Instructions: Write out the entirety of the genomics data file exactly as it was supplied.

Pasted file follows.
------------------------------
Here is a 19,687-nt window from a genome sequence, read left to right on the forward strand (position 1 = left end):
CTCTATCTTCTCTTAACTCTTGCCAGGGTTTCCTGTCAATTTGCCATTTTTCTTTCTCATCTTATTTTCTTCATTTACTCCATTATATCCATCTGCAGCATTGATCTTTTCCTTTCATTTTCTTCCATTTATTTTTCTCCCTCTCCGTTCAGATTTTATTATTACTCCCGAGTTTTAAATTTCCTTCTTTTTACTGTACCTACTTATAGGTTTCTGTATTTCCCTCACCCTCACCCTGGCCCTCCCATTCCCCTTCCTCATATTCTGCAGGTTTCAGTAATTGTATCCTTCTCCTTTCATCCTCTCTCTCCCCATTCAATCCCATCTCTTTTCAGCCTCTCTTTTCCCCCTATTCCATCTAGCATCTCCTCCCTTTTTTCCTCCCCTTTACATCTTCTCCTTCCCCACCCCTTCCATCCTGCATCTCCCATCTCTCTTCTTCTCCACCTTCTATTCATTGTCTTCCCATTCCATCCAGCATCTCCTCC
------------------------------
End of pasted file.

Here is a 19,687-nt window from a genome sequence, read left to right on the forward strand (position 1 = left end):
CTCTATCTTCTCTTAACTCTTGCCAGGGTTTCCTGTCAATTTGCCATTTTTCTTTCTCATCTTATTTTCTTCATTTACTCCATTATATCCATCTGCAGCATTGATCTTTTCCTTTCATTTTCTTCCATTTATTTTTCTCCCTCTCCGTTCAGATTTTATTATTACTCCCGAGTTTTAAATTTCCTTCTTTTTACTGTACCTACTTATAGGTTTCTGTATTTCCCTCACCCTCACCCTGGCCCTCCCATTCCCCTTCCTCATATTCTGCAGGTTTCAGTAATTGTATCCTTCTCCTTTCATCCTCTCTCTCCCCATTCAATCCCATCTCTTTTCAGCCTCTCTTTTCCCCCTATTCCATCTAGCATCTCCTCCCTTTTTTCCTCCCCTTTACATCTTCTCCTTCCCCACCCCTTCCATCCTGCATCTCCCATCTCTCTTCTTCTCCACCTTCTATTCATTGTCTTCCCATTCCATCCAGCATCTCCTCC